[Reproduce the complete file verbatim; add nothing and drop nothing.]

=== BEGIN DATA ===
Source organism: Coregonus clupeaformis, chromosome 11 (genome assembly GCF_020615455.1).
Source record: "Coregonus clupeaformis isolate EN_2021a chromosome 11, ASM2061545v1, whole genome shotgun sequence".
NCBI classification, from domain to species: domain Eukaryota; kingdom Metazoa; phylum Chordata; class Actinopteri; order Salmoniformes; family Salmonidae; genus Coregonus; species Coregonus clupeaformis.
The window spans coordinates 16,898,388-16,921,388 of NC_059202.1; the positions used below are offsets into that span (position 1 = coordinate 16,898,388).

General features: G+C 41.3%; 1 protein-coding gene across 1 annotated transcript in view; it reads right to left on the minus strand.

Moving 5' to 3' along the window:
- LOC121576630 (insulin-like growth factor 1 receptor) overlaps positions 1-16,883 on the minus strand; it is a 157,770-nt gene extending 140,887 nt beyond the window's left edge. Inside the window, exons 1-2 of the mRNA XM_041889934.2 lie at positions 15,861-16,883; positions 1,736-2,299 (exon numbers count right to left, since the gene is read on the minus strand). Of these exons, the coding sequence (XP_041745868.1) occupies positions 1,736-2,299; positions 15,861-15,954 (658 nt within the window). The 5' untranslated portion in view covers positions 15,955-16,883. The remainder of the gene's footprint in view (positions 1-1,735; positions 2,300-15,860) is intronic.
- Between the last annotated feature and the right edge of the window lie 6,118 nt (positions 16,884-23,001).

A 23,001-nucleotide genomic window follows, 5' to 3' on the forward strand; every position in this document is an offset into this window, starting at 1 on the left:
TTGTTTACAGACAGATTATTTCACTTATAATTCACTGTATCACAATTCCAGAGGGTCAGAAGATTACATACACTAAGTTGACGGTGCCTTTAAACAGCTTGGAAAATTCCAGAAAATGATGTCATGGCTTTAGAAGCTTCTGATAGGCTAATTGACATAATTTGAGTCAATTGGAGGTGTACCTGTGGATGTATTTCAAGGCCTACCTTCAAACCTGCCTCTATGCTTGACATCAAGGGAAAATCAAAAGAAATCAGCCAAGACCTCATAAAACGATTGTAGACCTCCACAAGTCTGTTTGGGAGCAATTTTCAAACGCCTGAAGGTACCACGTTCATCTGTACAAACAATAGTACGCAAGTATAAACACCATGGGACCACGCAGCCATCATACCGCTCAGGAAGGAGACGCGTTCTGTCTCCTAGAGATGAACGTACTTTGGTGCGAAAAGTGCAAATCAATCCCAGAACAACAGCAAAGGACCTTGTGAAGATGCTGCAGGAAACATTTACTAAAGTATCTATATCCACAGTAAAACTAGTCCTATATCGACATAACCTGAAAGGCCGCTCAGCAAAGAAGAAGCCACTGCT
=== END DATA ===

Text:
Source organism: Coregonus clupeaformis, chromosome 11 (genome assembly GCF_020615455.1).
Source record: "Coregonus clupeaformis isolate EN_2021a chromosome 11, ASM2061545v1, whole genome shotgun sequence".
NCBI classification, from domain to species: domain Eukaryota; kingdom Metazoa; phylum Chordata; class Actinopteri; order Salmoniformes; family Salmonidae; genus Coregonus; species Coregonus clupeaformis.
The window spans coordinates 16,898,388-16,921,388 of NC_059202.1; the positions used below are offsets into that span (position 1 = coordinate 16,898,388).

General features: G+C 41.3%; 1 protein-coding gene across 1 annotated transcript in view; it reads right to left on the minus strand.

Moving 5' to 3' along the window:
- LOC121576630 (insulin-like growth factor 1 receptor) overlaps positions 1-16,883 on the minus strand; it is a 157,770-nt gene extending 140,887 nt beyond the window's left edge. Inside the window, exons 1-2 of the mRNA XM_041889934.2 lie at positions 15,861-16,883; positions 1,736-2,299 (exon numbers count right to left, since the gene is read on the minus strand). Of these exons, the coding sequence (XP_041745868.1) occupies positions 1,736-2,299; positions 15,861-15,954 (658 nt within the window). The 5' untranslated portion in view covers positions 15,955-16,883. The remainder of the gene's footprint in view (positions 1-1,735; positions 2,300-15,860) is intronic.
- Between the last annotated feature and the right edge of the window lie 6,118 nt (positions 16,884-23,001).

A 23,001-nucleotide genomic window follows, 5' to 3' on the forward strand; every position in this document is an offset into this window, starting at 1 on the left:
TTGTTTACAGACAGATTATTTCACTTATAATTCACTGTATCACAATTCCAGAGGGTCAGAAGATTACATACACTAAGTTGACGGTGCCTTTAAACAGCTTGGAAAATTCCAGAAAATGATGTCATGGCTTTAGAAGCTTCTGATAGGCTAATTGACATAATTTGAGTCAATTGGAGGTGTACCTGTGGATGTATTTCAAGGCCTACCTTCAAACCTGCCTCTATGCTTGACATCAAGGGAAAATCAAAAGAAATCAGCCAAGACCTCATAAAACGATTGTAGACCTCCACAAGTCTGTTTGGGAGCAATTTTCAAACGCCTGAAGGTACCACGTTCATCTGTACAAACAATAGTACGCAAGTATAAACACCATGGGACCACGCAGCCATCATACCGCTCAGGAAGGAGACGCGTTCTGTCTCCTAGAGATGAACGTACTTTGGTGCGAAAAGTGCAAATCAATCCCAGAACAACAGCAAAGGACCTTGTGAAGATGCTGCAGGAAACATTTACTAAAGTATCTATATCCACAGTAAAACTAGTCCTATATCGACATAACCTGAAAGGCCGCTCAGCAAAGAAGAAGCCACTGCT